The Cloud of Unknowing and the Quest for Answers


My great friend Ken Moselle was, and still is, I suppose, very fond of the following poem:

Fish gotta swim, bird gotta fly,
Man gotta ask himself why, why why?

Fish gotta rest, bird gotta land,
Man gotta tell himself he understand.

“Dad,” said the boy in ancient Greece, “what is that blazing orb in the sky?’

“Why son, that’s Apollo’s fiery chariot.”

That’s an answer. It just shuts people up.

In my opinion the greatest barrier to knowledge is thinking that you know, and I am quite sure that I am not alone in holding this view. I think The Apology of Socrates treats this theme far better than I could and I recommend it as a great read.

So thinking that we know is a barrier to wisdom and understanding. So now I think the second greatest barrier to wisdom and understanding — and to eternal, life-affirming joy — is the need to understand. The grasping, gotta go out and seek understanding point of view.

I think that rather than go out and seek knowledge, the fruit and nuts model, we should increase our capacity for understanding. Then I think the knowledge will come of its own accord. I think knowledge is kind of like rain, so rather than go out looking for it, it’s better to shape a vessel with the greatest possible capacity.

Ever leave a question open in your mind and go about your business for a day or two and come back to find it answered? I have. And how.

So this big long wind-up is to recommend a book called The Cloud of Unknowing. It’s kind of a meditation manual for monks and nuns written in the 14th Century. Here’s an excerpt, courtesy of Wikkipedia (Wikkipedia Rules!):

“Our intense need to understand will always be a powerful stumbling block to our attempts to reach God in simple love … and must always be overcome. For if you do not overcome this need to understand, it will undermine your quest. It will replace the darkness which you have pierced to reach God with clear images of something which, however good, however beautiful, however Godlike, is not God.”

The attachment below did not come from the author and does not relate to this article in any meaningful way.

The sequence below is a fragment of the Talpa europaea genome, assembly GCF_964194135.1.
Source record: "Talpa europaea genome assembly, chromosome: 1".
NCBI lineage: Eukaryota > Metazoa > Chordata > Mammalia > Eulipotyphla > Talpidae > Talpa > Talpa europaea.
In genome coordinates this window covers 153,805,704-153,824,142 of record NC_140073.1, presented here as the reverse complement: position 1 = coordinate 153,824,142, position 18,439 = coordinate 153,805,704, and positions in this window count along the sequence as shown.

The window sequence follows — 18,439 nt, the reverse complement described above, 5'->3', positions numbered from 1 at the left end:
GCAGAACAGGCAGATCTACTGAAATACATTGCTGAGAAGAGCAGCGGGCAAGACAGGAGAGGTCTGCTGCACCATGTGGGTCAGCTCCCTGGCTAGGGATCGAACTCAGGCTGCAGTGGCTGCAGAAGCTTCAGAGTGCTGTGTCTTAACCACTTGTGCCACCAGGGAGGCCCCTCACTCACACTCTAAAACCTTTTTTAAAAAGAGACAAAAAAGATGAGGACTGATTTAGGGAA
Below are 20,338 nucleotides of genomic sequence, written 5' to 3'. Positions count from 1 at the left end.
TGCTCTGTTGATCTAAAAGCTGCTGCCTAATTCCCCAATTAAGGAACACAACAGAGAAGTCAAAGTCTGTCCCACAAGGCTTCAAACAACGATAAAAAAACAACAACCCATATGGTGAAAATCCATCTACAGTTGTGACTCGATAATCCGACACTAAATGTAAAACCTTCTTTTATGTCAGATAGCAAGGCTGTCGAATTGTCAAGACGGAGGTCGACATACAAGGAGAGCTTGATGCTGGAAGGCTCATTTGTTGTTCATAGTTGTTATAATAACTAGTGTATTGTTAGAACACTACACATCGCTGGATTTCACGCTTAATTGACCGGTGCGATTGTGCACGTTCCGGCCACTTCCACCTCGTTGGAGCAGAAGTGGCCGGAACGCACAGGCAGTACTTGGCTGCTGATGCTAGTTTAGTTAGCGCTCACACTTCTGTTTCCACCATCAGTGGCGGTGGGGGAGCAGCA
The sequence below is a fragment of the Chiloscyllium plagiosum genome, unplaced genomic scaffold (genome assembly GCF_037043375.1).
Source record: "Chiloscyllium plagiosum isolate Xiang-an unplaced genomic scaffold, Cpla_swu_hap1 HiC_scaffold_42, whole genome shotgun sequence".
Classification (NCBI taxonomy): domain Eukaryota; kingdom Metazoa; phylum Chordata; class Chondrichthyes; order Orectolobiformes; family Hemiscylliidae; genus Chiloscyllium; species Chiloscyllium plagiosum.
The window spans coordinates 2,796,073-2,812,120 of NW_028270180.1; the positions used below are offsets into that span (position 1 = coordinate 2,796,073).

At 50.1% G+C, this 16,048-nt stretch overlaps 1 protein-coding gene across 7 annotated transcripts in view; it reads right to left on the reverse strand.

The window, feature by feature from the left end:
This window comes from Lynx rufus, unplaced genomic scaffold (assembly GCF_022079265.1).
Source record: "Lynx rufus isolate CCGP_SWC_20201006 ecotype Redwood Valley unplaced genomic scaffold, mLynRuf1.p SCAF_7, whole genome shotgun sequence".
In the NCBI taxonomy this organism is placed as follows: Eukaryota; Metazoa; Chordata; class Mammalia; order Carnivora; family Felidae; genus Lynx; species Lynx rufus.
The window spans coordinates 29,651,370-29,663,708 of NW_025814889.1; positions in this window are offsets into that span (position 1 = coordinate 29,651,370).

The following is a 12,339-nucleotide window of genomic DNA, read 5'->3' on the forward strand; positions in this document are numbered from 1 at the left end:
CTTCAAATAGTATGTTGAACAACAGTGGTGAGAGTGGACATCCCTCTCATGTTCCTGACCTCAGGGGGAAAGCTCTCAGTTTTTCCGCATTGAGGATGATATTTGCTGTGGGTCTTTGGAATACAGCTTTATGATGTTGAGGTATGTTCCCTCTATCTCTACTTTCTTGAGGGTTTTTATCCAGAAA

The author suggests to novices in meditation that they place the cloud of forgetting beneath them and the cloud of unknowing above them, and to experience love and joy. (I’m summarizing blithely here.) The book also reminds us how important this spiritual seeking (without seeking) is to the well-being of the universe. I happen to believe this also, but I cannot come up with any definite proof of the proposition.

For us who live in the world, I think this means stop seeking answers, especially simple ones. I think it suggests we should go out and experience: live and love and and observe and learn and enjoy — in short, do everyting except form conclusions, just like Inspector Maigret of the Police Judiciaire.

As George Kennan so aptly pointed out, “The truth is sometimes a poor competitor in the market place of ideas — complicated, unsatisfying, full of dilemmas, always vulnerable to misinterpretation and abuse.”

I think we should get used to a world without clear answers, where we have to muddle along the best we can without any blinding bolts of insight from above. Or any fiery chariots.